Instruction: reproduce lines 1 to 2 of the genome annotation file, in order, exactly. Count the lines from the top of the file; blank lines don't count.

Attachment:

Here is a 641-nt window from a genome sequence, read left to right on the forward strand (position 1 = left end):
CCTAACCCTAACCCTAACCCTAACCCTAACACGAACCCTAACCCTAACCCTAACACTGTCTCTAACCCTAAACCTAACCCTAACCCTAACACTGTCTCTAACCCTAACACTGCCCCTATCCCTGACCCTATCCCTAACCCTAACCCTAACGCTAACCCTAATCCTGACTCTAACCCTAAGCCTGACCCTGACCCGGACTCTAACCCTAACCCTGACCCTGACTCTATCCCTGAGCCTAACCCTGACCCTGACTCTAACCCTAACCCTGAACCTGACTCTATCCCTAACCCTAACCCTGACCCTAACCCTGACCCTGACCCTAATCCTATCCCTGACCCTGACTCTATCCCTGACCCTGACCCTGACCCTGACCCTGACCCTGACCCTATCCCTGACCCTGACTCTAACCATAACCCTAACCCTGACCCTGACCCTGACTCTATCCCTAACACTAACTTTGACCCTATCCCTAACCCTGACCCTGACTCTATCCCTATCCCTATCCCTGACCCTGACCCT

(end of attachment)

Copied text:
Here is a 641-nt window from a genome sequence, read left to right on the forward strand (position 1 = left end):
CCTAACCCTAACCCTAACCCTAACCCTAACACGAACCCTAACCCTAACCCTAACACTGTCTCTAACCCTAAACCTAACCCTAACCCTAACACTGTCTCTAACCCTAACACTGCCCCTATCCCTGACCCTATCCCTAACCCTAACCCTAACGCTAACCCTAATCCTGACTCTAACCCTAAGCCTGACCCTGACCCGGACTCTAACCCTAACCCTGACCCTGACTCTATCCCTGAGCCTAACCCTGACCCTGACTCTAACCCTAACCCTGAACCTGACTCTATCCCTAACCCTAACCCTGACCCTAACCCTGACCCTGACCCTAATCCTATCCCTGACCCTGACTCTATCCCTGACCCTGACCCTGACCCTGACCCTGACCCTGACCCTATCCCTGACCCTGACTCTAACCATAACCCTAACCCTGACCCTGACCCTGACTCTATCCCTAACACTAACTTTGACCCTATCCCTAACCCTGACCCTGACTCTATCCCTATCCCTATCCCTGACCCTGACCCT